The likely Congress repeal of restrictions on U.S. oil exports is drawing criticism from environmental groups opposed to new oil transfer terminals in Oregon and Washington, including what would be the nation’s largest such terminal at the Port of Vancouver.
But Vancouver Energy, the Tesoro Corp. and Savage Cos. joint venture that wants to build the Vancouver terminal, said that even if the ban is lifted it will remain focused on its long-standing goal of serving U.S. West Coast refineries.
The Seattle-based Sightline Institute said in a Wednesday statement that lifting the ban could create more demand for oil that would need to move through the Northwest to reach its international destinations. The environmental group said current draft environmental impact statements for oil-by-rail projects at Anacortes, Grays Harbor, and Vancouver “should be re-done to assess the potential for massive increase in large-scale oil transport that the lifting of the export ban could represent for the region.”
Eric de Place, the Sightline Institute’s policy director, said in an interview that an oil transportation bill passed by the Washington Legislature was based on modeling of rail traffic volumes that did not take into account the possibility of lifting the export ban. If foreign demand for U.S. oil increases, he said, “it’s very possible that the Northwest ends up in the crosshairs of the industry’s ambitions.”
A coalition up of Northwest environmental organizations called Stand Up To Oil called a lift of the export ban is a “huge giveaway” to the oil industry.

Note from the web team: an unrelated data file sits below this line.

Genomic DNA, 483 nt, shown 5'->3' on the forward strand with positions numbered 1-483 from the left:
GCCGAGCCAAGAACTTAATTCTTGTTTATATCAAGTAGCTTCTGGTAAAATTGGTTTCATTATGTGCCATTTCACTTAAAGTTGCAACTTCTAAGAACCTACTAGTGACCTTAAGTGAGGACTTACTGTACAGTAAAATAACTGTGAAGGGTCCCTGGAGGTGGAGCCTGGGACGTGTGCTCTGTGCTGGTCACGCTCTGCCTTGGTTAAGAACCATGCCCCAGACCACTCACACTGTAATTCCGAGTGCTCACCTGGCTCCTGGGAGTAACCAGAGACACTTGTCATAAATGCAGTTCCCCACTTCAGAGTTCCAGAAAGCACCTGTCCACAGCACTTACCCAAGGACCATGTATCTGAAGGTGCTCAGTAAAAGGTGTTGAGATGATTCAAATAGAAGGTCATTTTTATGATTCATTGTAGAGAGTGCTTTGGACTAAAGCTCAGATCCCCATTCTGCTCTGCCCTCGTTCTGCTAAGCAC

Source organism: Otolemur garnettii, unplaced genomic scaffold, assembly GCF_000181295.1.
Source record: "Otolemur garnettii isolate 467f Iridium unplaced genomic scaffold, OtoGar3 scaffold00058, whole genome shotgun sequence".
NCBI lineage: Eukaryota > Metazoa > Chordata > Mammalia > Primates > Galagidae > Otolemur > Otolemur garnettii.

“Lifting this ban means more explosive oil trains and tankers that can spill going through our region. It is a complete change in the level of threat and risk we face,” the coalition said in a statement. It called on Washington and Oregon to deny all currently proposed oil terminals.
In a statement, Vancouver Energy said it intends to stick to its “business case and intended purpose” of building a terminal to supply refineries in Washington and California.
It cited from its website: “While Vancouver Energy’s customers will own the crude oil and arrange for its transportation to and from the facility, we currently do not anticipate that crude oil handled at the facility will be exported.”
On its website, Tesoro says it favors easing restrictions on oil exports. “Tesoro supports free trade and free markets,” the website says. “As such, Tesoro supports legislation to relax the current restrictions on the export of American petroleum.”
Columbia Riverkeeper issued a statement that it anticipates that the Vancouver terminal would be used for exports with the export ban lifted.
“Tesoro has worked behind the scenes to lift the ban on oil export,” said Brett VandenHeuvel, the organization’s executive director. “Now Tesoro could export a massive volume of oil to Asia through Vancouver, threatening our communities with dangerous oil trains.”
Rep. Jaime Herrera Beutler, R-Camas, supported lifting the oil export ban in a vote earlier this year. The congresswoman believes that increasing the supply of U.S. oil will improve global security by allowing U.S. allies to buy oil from U.S. sources instead of from unstable and aggressive nations, said Amy Pennington, Herrera Beutler’s communications director.